UX Key Terms And Phrases Explained

Understanding the basic concepts and terms used in User Experience Design

In today’s fast-past, customer centric world, chances are you’ve encountered user experience (known as UX for short). You just might not necessarily know it.

The term user experience actually goes hand in hand with design. It encompasses a whole host of characteristics and all must work in harmony together, in order to create the entirety of the experience.

There is a great deal to consider when looking at the user experience as a whole and with it, come some fundamental terms and phrase, which are crucial to understand. So, what are the key terms you need to know about, in order to get your head around this understandably, confusing analogy?

Understand the meaning of the term UX itself

Don Norman was the guy who first coined such a term and he surmises that the user experience itself “encompasses all aspects of the end-user’s interaction with the company, its services and its products.”

This may include the operation of products, the experience of not just using it, but buying it for the first time and upgrading to new product versions.

Look at how UX is broken down

According to Peter Morville, a design and information architect, who has been working in this exact field since 1994, he believes there to be 7 factors that influence user experience. So, what exactly are these?

Useful- Would a product with seemingly no use be valued in the market? Odds are, probably not.

Usable- Two words. Is the product effective and efficient? For something to be considered usable, there two words are considered crucial.

Findable- In the age of all things digital, products and their contents need to be found easily and quickly.

Credible- Users must be able to both believe and trust what you’re selling.

Desirable- Enter branding, imagery and identity, to name but a few. These are the tools necessary for the evocation of emotion and appreciation.

Accessible- Its function is to be accessible to a whole range of users, such as those who are vision, learning and motion impaired.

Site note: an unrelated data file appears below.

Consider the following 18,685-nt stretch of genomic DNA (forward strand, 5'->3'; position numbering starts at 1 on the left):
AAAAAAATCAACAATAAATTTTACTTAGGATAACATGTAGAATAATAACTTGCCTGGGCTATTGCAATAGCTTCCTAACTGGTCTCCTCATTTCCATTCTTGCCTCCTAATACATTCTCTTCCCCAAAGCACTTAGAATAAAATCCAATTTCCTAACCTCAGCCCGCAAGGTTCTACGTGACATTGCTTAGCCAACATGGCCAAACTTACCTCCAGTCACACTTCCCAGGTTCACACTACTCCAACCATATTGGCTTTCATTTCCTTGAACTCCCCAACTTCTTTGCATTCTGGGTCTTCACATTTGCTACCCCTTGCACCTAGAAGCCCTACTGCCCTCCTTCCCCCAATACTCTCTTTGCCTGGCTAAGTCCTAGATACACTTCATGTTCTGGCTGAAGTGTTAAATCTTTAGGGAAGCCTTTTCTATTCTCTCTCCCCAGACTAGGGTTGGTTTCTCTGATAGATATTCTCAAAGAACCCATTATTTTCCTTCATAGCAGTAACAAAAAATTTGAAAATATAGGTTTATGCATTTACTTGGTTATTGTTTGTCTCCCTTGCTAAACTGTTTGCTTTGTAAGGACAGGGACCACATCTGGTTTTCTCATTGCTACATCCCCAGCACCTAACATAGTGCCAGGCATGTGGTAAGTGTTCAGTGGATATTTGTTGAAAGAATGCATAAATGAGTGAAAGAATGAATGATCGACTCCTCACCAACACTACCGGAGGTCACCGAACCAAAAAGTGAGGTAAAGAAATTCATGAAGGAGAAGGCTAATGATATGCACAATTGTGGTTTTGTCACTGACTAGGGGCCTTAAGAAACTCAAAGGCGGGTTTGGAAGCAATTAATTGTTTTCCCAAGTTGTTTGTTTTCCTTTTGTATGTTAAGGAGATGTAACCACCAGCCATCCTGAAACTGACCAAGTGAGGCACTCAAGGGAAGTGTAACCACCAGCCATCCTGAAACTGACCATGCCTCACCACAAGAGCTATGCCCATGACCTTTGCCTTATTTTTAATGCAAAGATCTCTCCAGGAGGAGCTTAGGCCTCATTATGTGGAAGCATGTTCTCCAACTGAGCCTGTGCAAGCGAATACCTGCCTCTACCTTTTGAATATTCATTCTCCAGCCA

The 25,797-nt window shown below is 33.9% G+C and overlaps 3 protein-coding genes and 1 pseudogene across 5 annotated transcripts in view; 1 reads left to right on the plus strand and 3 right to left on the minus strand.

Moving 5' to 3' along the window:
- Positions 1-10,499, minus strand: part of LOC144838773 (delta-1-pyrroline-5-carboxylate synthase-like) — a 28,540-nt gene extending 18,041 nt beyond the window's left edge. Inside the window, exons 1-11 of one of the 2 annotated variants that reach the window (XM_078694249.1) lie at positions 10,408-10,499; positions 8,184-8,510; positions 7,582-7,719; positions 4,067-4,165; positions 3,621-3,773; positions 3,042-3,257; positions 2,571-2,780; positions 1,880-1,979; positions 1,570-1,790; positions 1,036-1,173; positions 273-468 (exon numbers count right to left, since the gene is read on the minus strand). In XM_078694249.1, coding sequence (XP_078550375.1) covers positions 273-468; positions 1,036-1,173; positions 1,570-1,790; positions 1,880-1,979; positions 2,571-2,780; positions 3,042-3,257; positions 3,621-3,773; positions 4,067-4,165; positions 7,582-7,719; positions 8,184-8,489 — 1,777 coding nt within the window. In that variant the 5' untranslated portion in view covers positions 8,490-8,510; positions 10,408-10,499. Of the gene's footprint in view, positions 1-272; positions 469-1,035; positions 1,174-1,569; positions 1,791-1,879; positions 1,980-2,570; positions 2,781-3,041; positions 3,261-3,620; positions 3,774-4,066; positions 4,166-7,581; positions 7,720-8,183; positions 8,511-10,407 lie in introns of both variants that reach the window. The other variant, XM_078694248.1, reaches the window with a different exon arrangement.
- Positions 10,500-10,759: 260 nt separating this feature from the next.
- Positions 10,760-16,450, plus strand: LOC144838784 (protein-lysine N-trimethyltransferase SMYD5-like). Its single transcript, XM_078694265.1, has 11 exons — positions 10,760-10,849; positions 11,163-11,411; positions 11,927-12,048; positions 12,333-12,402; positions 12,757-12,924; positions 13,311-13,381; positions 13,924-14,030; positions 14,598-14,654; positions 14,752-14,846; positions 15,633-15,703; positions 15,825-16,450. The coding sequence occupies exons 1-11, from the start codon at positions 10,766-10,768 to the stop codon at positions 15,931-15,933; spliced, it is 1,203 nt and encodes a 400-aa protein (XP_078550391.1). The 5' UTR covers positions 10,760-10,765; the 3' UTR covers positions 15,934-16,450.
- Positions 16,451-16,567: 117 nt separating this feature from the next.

Valuable- And, finally, is the product itself valuable? Hopefully, yes.

Don’t confuse ‘user’ with ‘customer’

In a world where user experience is of the utmost importance for brands, it’s important not to confuse this directly with customer experience. User experience focuses on the end user whilst the customer? Well that could just about be anyone.

What is the difference between user experience and user interface?

These two important phrases often get lumped together when it comes to defining user experience and it’s easy to see why, as from an outside perspective, the two could seem the same. But it’s important to understand what makes them different.

See the user interface (UI) as the aesthetics and operation of a product, such as the website design for a company – navigation and all. Whilst the UX will take the design and run with it, directly to the user. UX sees how this product design sits with its users and is based on the understanding of the 7 main factors as mentioned above.

UX is definitely on the rise with many companies and today, UX designers are taking on more product focused roles. From copywriters to interaction designers – the list goes on. The user experience is an absolute must when it comes to the overall success of a product, and a company.

Some key terms to keep in mind –

Experience/usability map – A map of a web page showing what users interact with on a page and where they click.

A/B testing – Carrying out user tests with different versions of a web page and different audiences. Seeing which version is more successful.

User journey – The path a user takes when navigating through a website.

Wireframe – A layout of a website page showing which interface features will exist on core pages.

Interactive design – Interaction design focuses on creating engaging interfaces with well thought-out behaviours. Understanding how users and technology communicate with each other is fundamental to this field. With this understanding, you can anticipate how someone might interact with the system, fix problems early, as well as invent new ways of doing things. Usability.gov

Conversion rate – The percentage of visitors that convert on a website/page. A.g. buy something, sign up etc.

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